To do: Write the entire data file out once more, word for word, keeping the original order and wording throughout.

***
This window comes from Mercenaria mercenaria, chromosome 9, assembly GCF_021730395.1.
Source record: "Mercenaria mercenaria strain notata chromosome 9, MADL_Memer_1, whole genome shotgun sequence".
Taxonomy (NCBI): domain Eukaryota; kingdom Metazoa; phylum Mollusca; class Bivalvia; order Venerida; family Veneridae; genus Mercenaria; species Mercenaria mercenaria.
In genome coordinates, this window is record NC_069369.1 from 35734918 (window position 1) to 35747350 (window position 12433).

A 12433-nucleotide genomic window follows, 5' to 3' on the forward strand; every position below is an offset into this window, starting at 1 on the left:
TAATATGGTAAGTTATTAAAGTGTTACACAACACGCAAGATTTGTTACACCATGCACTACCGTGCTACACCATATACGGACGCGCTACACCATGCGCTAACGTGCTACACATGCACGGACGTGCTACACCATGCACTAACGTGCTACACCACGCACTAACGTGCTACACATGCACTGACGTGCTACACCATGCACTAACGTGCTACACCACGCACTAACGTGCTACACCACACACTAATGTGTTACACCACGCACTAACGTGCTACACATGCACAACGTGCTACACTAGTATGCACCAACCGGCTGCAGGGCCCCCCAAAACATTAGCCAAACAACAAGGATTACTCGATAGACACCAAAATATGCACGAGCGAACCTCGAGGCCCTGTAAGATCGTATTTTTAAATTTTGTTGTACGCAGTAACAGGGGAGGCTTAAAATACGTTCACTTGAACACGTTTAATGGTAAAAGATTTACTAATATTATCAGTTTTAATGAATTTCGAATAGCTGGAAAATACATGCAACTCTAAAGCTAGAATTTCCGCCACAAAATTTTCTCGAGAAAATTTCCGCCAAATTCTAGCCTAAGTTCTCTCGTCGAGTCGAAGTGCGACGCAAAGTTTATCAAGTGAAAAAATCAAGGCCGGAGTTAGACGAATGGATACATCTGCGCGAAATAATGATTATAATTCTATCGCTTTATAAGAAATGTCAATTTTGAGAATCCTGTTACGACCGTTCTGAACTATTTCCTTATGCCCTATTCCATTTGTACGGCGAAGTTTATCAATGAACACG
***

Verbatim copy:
This window comes from Mercenaria mercenaria, chromosome 9, assembly GCF_021730395.1.
Source record: "Mercenaria mercenaria strain notata chromosome 9, MADL_Memer_1, whole genome shotgun sequence".
Taxonomy (NCBI): domain Eukaryota; kingdom Metazoa; phylum Mollusca; class Bivalvia; order Venerida; family Veneridae; genus Mercenaria; species Mercenaria mercenaria.
In genome coordinates, this window is record NC_069369.1 from 35734918 (window position 1) to 35747350 (window position 12433).

A 12433-nucleotide genomic window follows, 5' to 3' on the forward strand; every position below is an offset into this window, starting at 1 on the left:
TAATATGGTAAGTTATTAAAGTGTTACACAACACGCAAGATTTGTTACACCATGCACTACCGTGCTACACCATATACGGACGCGCTACACCATGCGCTAACGTGCTACACATGCACGGACGTGCTACACCATGCACTAACGTGCTACACCACGCACTAACGTGCTACACATGCACTGACGTGCTACACCATGCACTAACGTGCTACACCACGCACTAACGTGCTACACCACACACTAATGTGTTACACCACGCACTAACGTGCTACACATGCACAACGTGCTACACTAGTATGCACCAACCGGCTGCAGGGCCCCCCAAAACATTAGCCAAACAACAAGGATTACTCGATAGACACCAAAATATGCACGAGCGAACCTCGAGGCCCTGTAAGATCGTATTTTTAAATTTTGTTGTACGCAGTAACAGGGGAGGCTTAAAATACGTTCACTTGAACACGTTTAATGGTAAAAGATTTACTAATATTATCAGTTTTAATGAATTTCGAATAGCTGGAAAATACATGCAACTCTAAAGCTAGAATTTCCGCCACAAAATTTTCTCGAGAAAATTTCCGCCAAATTCTAGCCTAAGTTCTCTCGTCGAGTCGAAGTGCGACGCAAAGTTTATCAAGTGAAAAAATCAAGGCCGGAGTTAGACGAATGGATACATCTGCGCGAAATAATGATTATAATTCTATCGCTTTATAAGAAATGTCAATTTTGAGAATCCTGTTACGACCGTTCTGAACTATTTCCTTATGCCCTATTCCATTTGTACGGCGAAGTTTATCAATGAACACG